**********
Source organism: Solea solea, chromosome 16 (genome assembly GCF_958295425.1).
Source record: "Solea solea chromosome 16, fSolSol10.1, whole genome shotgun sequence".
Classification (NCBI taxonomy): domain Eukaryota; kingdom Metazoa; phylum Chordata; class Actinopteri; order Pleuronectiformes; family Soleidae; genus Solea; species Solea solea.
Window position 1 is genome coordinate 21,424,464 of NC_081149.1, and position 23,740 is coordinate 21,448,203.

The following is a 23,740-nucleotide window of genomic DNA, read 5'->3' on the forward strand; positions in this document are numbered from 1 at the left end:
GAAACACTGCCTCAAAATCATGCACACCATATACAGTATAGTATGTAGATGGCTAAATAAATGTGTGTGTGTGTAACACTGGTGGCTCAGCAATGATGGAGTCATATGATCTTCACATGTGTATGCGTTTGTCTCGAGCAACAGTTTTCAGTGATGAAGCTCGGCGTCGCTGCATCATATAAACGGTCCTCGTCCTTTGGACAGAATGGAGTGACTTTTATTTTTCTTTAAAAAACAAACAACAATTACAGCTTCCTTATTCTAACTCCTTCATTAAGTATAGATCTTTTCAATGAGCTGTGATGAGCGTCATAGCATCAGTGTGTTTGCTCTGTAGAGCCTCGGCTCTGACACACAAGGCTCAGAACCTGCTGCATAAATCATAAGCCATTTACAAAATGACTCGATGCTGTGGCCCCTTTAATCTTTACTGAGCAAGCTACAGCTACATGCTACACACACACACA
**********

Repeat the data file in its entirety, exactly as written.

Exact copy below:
Source organism: Solea solea, chromosome 16 (genome assembly GCF_958295425.1).
Source record: "Solea solea chromosome 16, fSolSol10.1, whole genome shotgun sequence".
Classification (NCBI taxonomy): domain Eukaryota; kingdom Metazoa; phylum Chordata; class Actinopteri; order Pleuronectiformes; family Soleidae; genus Solea; species Solea solea.
Window position 1 is genome coordinate 21,424,464 of NC_081149.1, and position 23,740 is coordinate 21,448,203.

The following is a 23,740-nucleotide window of genomic DNA, read 5'->3' on the forward strand; positions in this document are numbered from 1 at the left end:
GAAACACTGCCTCAAAATCATGCACACCATATACAGTATAGTATGTAGATGGCTAAATAAATGTGTGTGTGTGTAACACTGGTGGCTCAGCAATGATGGAGTCATATGATCTTCACATGTGTATGCGTTTGTCTCGAGCAACAGTTTTCAGTGATGAAGCTCGGCGTCGCTGCATCATATAAACGGTCCTCGTCCTTTGGACAGAATGGAGTGACTTTTATTTTTCTTTAAAAAACAAACAACAATTACAGCTTCCTTATTCTAACTCCTTCATTAAGTATAGATCTTTTCAATGAGCTGTGATGAGCGTCATAGCATCAGTGTGTTTGCTCTGTAGAGCCTCGGCTCTGACACACAAGGCTCAGAACCTGCTGCATAAATCATAAGCCATTTACAAAATGACTCGATGCTGTGGCCCCTTTAATCTTTACTGAGCAAGCTACAGCTACATGCTACACACACACACA